Those of our readers who follow Westerly online, or attend our launches will know that we were open about our support for the Voice to Parliament. In the lead-up to the vote, we offered a public statement in support, responding to and drawing from the voices of the First Nations authors we have published, as well as our conversations and consultation with Casey Mulder, our current Editor for First Nations Writing.
Now, after the fact of the referendum’s defeat, the first thing to express is solidarity: with those who are grieving the result and process; with those who continue to assert their culture and their story; and with those who care for and maintain this multifaceted Country in which we live. Of course, we must offer acknowledgement too: Boorloo, from where we write this statement, and all of Australia, across its lands, waterways and skyways, is the unceded, sovereign Country of Aboriginal and Torres Strait Islander peoples.
It’s unclear, right now, how Australia as a nation will respond to the results of the Voice referendum. It is important that any response be measured and compassionate, and that First Nations people are pivotal in whatever decisions are made. When we offered our original statement, we hoped the opportunity the referendum presented would lead to precisely that; we hope this moment can still be an opportunity to embrace an ethics of deep listening, and for the truths of Aboriginal and Torres Strait Islander peoples to be heard.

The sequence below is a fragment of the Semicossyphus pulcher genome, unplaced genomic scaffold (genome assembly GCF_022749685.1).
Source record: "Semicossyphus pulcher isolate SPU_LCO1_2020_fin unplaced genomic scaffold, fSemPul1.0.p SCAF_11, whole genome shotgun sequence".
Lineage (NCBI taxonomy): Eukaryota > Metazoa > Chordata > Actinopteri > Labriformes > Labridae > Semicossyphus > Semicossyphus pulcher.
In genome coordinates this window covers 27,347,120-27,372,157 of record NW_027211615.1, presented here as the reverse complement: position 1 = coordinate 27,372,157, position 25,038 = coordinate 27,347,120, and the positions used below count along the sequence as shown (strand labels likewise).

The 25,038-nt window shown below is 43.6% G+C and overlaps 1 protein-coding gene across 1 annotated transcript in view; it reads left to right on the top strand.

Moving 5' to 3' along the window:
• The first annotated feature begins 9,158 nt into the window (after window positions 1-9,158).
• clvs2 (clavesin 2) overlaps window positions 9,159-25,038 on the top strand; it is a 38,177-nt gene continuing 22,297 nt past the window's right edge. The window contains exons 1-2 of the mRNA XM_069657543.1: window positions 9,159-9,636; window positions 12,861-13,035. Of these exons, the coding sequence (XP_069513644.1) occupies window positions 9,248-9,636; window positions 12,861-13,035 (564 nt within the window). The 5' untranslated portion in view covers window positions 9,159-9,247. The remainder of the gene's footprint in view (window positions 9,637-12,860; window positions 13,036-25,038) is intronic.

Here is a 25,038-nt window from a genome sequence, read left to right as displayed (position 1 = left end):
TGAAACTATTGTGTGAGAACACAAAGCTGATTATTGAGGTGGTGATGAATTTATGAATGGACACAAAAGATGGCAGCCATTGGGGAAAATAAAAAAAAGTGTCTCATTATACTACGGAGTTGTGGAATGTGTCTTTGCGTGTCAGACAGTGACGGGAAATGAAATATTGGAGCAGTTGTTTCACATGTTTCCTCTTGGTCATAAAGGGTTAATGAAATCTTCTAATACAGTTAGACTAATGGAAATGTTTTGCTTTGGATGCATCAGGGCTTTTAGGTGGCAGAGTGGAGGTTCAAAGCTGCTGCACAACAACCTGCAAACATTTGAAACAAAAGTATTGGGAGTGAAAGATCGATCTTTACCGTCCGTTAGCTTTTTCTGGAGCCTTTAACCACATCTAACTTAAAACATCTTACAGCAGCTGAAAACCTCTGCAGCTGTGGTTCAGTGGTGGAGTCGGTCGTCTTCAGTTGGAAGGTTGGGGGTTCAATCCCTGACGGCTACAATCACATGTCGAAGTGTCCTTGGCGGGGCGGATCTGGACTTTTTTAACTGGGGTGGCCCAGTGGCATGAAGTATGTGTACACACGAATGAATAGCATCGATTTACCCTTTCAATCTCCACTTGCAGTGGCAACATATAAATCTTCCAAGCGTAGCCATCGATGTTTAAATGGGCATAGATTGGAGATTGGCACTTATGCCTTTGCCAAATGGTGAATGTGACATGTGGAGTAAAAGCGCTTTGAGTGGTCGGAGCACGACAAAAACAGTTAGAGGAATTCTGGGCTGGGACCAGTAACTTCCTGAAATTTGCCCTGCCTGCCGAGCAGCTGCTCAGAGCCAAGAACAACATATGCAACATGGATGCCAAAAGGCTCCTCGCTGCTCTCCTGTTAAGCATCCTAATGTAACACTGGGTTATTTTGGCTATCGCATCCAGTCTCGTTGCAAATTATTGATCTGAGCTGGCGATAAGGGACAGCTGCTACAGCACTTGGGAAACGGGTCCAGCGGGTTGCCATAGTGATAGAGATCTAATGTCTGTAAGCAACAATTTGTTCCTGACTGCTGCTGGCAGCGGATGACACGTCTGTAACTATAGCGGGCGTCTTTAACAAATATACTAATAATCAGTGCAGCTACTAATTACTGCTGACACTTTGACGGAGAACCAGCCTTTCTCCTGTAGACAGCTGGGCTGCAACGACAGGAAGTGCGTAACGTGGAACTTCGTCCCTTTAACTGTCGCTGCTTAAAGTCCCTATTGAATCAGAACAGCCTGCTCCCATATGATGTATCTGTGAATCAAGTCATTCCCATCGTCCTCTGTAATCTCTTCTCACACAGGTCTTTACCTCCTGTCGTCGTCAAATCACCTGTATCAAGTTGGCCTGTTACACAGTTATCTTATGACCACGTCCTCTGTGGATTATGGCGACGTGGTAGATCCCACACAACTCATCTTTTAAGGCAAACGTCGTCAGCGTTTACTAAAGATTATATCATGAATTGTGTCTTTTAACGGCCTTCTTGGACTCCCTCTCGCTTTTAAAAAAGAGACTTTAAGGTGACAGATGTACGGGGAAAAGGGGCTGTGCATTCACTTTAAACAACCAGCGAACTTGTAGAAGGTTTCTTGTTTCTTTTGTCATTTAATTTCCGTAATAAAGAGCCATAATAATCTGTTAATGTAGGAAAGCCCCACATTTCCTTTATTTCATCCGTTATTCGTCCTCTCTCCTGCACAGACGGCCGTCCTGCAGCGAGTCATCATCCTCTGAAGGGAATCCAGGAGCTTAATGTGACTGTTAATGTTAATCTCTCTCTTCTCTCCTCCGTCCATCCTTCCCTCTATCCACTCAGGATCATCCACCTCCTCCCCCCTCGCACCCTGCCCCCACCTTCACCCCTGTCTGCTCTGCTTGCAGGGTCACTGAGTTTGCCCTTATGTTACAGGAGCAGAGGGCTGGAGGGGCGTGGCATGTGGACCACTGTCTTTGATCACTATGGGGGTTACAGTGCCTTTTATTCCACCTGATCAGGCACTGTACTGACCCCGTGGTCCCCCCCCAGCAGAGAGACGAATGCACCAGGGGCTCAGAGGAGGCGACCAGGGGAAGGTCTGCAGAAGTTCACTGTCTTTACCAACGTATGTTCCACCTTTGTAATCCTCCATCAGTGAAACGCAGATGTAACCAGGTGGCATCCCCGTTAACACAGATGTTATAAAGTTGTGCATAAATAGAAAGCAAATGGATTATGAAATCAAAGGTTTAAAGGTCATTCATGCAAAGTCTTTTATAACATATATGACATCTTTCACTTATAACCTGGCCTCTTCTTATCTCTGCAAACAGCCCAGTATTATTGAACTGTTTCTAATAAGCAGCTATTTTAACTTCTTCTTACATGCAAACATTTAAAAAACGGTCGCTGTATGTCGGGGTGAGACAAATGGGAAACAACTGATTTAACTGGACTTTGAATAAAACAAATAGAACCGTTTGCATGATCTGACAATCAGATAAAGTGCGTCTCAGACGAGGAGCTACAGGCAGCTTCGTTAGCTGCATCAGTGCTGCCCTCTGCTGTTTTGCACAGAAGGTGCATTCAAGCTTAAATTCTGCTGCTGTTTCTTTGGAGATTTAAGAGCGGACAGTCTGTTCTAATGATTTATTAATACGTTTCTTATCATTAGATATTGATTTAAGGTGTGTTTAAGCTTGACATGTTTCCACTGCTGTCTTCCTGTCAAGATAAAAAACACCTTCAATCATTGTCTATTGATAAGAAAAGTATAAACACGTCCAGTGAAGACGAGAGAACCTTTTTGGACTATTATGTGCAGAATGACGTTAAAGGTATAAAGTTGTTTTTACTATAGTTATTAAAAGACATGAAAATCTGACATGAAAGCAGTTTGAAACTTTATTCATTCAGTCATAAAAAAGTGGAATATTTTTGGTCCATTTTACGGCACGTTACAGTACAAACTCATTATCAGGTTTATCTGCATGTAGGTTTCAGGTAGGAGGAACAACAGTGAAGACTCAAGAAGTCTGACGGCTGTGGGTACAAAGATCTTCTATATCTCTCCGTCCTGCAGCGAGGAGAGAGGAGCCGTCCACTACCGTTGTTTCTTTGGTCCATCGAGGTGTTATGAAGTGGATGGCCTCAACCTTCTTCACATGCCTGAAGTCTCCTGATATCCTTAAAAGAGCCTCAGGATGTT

While Westerly itself is not a political organ, it is attuned to the dual acts of speaking and listening, and we believe it is vital that the Magazine be a space from which those who need their voices to be heard can speak. We feel that the Magazine — and literary magazines more broadly — give us opportunities both to listen and to see the gaps in our listening. In the pages of our publication, we will continue to make space for those voices too often neglected or dismissed. Part of this work is to try to address some of the absences and aporias in our own long archive. Part of it is to celebrate the continuous, living, thriving diversity of First Nations authors.
One way in which we feel we might continue this work is to make writing by First Nations authors in our pages more widely accessible, offering them via our website, free to access and for all to read. Any participating writers will be remunerated for this dual publication, which will start from the issue of the Magazine you hold in your hands or on your screen. We encourage you to share these important works as widely as you feel comfortable, in the hope that more people gain the opportunity to listen deeply.
Daniel Juckes, Catherine Noske and Sarah Yeung, on behalf of the
Westerly team, October 25 2023
Find the first of these works on our Editor’s Desk.